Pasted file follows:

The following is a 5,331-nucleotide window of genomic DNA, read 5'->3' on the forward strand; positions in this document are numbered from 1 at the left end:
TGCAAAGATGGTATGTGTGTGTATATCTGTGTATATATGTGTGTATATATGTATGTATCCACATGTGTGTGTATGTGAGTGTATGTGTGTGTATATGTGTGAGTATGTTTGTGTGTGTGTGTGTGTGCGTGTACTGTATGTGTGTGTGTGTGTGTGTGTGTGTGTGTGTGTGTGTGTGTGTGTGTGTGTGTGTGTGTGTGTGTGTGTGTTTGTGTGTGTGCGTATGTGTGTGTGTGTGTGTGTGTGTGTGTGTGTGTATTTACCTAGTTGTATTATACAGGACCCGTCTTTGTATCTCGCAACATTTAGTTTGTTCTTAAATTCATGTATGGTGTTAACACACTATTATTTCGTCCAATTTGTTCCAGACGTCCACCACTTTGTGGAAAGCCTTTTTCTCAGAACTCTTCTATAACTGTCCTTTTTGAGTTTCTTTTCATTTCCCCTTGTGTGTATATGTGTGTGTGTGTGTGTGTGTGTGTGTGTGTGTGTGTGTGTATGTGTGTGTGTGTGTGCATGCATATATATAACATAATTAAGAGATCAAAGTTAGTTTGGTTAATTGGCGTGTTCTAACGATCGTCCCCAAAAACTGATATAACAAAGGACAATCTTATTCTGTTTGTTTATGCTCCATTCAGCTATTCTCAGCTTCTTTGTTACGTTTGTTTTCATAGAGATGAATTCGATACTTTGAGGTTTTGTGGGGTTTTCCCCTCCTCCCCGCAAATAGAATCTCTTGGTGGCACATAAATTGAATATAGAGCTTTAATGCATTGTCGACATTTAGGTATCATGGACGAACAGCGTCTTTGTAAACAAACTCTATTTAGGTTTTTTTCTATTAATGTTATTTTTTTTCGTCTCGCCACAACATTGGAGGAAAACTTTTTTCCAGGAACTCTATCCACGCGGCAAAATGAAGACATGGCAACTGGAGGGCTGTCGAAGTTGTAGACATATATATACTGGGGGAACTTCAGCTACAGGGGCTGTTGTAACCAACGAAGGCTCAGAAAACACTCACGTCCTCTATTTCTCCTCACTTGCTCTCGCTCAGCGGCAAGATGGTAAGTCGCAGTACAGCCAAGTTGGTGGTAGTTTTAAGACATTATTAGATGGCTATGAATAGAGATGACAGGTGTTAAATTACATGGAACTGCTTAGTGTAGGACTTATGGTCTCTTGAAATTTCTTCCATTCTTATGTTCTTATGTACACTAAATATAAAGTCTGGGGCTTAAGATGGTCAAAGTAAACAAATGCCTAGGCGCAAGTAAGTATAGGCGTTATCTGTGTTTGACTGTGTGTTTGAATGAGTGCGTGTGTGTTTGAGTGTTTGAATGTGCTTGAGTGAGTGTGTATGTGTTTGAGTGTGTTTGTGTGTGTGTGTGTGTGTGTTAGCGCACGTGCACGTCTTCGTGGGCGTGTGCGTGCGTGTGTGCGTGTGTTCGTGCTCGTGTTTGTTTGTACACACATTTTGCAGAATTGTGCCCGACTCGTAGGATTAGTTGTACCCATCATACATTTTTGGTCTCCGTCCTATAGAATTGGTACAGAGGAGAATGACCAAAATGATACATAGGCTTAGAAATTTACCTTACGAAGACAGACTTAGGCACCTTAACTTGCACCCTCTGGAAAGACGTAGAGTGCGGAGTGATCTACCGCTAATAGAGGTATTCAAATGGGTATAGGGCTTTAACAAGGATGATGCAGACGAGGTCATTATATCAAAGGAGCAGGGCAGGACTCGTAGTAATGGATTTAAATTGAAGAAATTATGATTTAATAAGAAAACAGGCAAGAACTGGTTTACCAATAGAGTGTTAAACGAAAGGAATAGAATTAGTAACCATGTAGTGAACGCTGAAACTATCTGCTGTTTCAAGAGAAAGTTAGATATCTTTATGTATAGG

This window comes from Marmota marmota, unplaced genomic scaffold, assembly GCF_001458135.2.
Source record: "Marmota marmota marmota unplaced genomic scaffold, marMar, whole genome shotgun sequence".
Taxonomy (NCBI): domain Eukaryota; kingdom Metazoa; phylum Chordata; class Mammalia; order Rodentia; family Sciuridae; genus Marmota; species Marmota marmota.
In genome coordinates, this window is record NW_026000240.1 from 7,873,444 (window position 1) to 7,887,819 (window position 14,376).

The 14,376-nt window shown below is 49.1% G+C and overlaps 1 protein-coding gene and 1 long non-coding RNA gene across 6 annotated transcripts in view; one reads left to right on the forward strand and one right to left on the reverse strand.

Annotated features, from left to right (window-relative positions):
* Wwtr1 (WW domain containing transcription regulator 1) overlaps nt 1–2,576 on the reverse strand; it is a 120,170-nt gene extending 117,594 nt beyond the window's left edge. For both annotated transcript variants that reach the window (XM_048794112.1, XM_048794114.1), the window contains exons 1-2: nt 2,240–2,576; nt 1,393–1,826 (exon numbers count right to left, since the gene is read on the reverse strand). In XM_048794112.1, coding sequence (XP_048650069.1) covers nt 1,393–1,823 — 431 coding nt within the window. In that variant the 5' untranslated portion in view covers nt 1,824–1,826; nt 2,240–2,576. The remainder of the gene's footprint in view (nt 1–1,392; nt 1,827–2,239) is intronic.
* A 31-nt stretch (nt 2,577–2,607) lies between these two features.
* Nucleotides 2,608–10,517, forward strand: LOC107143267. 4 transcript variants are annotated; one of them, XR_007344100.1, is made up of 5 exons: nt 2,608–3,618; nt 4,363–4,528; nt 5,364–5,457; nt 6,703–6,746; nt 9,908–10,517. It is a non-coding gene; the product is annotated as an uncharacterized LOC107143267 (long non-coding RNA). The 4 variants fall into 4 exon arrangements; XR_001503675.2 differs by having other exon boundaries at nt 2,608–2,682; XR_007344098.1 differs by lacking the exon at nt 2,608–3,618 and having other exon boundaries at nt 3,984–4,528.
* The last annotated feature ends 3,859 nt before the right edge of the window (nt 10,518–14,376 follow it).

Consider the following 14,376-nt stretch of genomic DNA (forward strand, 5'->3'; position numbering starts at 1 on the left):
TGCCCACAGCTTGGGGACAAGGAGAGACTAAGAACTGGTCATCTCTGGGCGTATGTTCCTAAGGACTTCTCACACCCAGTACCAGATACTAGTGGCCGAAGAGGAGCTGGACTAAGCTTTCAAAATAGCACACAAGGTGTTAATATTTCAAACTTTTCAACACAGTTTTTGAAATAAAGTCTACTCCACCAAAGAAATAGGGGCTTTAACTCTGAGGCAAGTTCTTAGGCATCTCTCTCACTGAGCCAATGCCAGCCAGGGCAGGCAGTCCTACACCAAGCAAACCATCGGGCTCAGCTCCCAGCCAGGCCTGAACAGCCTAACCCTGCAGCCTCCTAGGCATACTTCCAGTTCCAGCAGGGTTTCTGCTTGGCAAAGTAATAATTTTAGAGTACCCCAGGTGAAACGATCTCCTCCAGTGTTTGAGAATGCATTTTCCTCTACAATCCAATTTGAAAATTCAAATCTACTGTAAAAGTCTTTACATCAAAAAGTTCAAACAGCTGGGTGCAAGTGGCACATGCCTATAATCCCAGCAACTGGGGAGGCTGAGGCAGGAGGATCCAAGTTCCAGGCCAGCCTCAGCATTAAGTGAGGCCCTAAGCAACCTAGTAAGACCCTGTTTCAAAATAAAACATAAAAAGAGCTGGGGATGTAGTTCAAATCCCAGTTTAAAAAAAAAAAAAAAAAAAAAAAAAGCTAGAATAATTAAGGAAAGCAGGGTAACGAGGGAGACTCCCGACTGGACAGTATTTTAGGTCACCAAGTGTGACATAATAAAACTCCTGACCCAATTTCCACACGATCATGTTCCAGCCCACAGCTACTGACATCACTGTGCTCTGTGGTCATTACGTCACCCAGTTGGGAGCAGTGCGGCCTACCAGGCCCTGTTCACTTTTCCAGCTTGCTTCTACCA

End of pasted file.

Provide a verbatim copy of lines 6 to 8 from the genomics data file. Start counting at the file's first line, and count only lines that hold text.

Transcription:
In genome coordinates, this window is record NW_026000240.1 from 7,873,444 (window position 1) to 7,887,819 (window position 14,376).

The 14,376-nt window shown below is 49.1% G+C and overlaps 1 protein-coding gene and 1 long non-coding RNA gene across 6 annotated transcripts in view; one reads left to right on the forward strand and one right to left on the reverse strand.

Annotated features, from left to right (window-relative positions):